utual Fund Review: PPFAS Long Term Value Fund

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About the Author M Pattabiraman author of freefincal.comM. Pattabiraman(PhD) is the author and owner of  He is an associate professor at the Indian Institute of Technology, Madras since Aug 2006. Pattu” as he is popularly known, has co-authored two print-books, You can be rich too with goal based investing (CNBC TV18) and Gamechanger and seven other free e-books on various topics of money management.  He is a patron and co-founder of “Fee-only India” an organisation to promote unbiased, commission-free investment advice. Pattu publishes unbiased, promotion-free research, analysis and holistic money management advice. Freefincal serves more than one million readers a year (2.5 million page views) with numbers based analysis on topical issues and has more than a 100 free calculators on different aspects of insurance and investment analysis. He conducts free money management sessions for corporates  and associations(see details below). Previous engagements include World Bank, RBI, BHEL, Asian Paints, TamilNadu Investors Association etc. Contact information: freefincal {at} Gmail {dot} com (sponsored posts or paid collaborations will not be entertained)
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  1. Pattu Sir, i think the bit on “returns do not matter” is the most important. Its really important advice. People lose money by switching out of funds due to a fall in star rating. I myself switched out of QLTE and am regretting.

  2. Dear Mr Pattu, Great article as always. Thank you for sharing your experience in such a lucid way – have to admit that you are a master in simplifying things.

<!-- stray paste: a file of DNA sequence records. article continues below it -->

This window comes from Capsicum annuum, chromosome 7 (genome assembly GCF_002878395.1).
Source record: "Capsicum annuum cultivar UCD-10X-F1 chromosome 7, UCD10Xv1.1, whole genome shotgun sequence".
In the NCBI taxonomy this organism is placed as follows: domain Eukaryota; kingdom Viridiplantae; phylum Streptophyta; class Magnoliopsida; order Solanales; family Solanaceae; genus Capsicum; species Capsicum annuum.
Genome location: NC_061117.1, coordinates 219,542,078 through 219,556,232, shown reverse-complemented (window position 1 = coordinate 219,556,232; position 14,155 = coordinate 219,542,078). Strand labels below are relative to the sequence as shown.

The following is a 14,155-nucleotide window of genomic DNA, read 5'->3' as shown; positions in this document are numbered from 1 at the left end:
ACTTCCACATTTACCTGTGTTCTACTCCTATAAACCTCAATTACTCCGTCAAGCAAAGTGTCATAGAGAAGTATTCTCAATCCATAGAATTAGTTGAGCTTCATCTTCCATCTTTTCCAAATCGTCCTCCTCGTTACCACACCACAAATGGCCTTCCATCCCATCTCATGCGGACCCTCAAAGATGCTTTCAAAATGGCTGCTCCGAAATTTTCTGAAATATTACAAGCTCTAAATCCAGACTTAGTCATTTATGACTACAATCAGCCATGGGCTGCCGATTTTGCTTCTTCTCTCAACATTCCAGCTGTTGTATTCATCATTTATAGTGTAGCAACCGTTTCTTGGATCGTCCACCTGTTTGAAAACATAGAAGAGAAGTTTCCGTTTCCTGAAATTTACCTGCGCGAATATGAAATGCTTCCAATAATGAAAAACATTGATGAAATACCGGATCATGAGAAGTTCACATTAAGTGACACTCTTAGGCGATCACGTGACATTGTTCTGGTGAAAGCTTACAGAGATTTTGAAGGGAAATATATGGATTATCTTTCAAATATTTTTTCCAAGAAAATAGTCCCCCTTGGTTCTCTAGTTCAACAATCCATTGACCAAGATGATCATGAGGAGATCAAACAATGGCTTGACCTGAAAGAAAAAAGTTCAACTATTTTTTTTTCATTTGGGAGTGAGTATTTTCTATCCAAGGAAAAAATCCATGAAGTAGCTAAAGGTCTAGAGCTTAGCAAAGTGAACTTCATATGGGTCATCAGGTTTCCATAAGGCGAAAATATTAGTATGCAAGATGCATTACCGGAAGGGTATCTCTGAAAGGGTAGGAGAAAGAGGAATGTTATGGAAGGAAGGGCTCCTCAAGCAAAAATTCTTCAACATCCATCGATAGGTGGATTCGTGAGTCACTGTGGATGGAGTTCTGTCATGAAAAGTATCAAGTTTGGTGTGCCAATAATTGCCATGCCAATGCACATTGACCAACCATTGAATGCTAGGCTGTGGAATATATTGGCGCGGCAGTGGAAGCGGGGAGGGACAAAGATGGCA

Your phrases “returns do not matter” any “old 2/3-star mutual fund will do” kept me thinking because this is against popular advice of evaluation the portfolio (each year) and dump non performing funds. Are you recommending to stick to old funds irrespective of bad phases and just continue the SIP? For ex I have invested in UTI Equity fund which is an old fund but not performing continuously for last 2 years. What should I do in such cases? Kindly clarify.

    1. Thank you 🙂 A 2-3 star is only a non-performer wrt peer comparison. I am only interested in comparison with a appropriate benchmark. If that is good enough over a 2-3Y period, I will not hesitate to switch.

  3. Long time reader of your blog and I am always recommending your blog to people :-). I also started my SIP journey in 2008. Since then I have increased the monthly amount, redeemed and switched funds. Now I have no clue what my returns are :-). I use both Value Research’s tool and Perfios but I get different answers from them. Do you have any suggestion on how I can calculate the correct XIRR?

  4. I am a US reader and want to know if it is feasible to convert your thinking, recommendations and excel spreadsheets into mutual funds and dollars in the USA. In other words is there a conversion factor from country to country?

    1. Yes, simple financial planning tools, you can use as-is. Mutual fund tools, you can simply paste the index and fund NAV time series in the appropriate place.

  5. “Can you generate such a table from any of the online portfolio trackers? Please let me know. If yes, I can easily make this an automated tool.”
    Answer to your above question is yes. I have 1000+ transactions and getting different results from different website/tools.
    So requesting you to develops automated tool for which I shall be ever grateful.
    Thank you Pattu Sir.

  6. In below statement : Could you please tell me how the return will be impacted if the regular mutual fund investments are switched over to Direct scheme? As such this is one type of redemption.

    “Would you like to analyse your portfolio this way?

    I started this exercise with an aim to make a tool that will generate the above plots automatically. This is possible if a user can generate a list of all transactions with the following columns

    Date; instrument name*; transaction type**; amount; NAV or market price.

    * Fund name or stock name

    ** Purchase, redemption or dividend.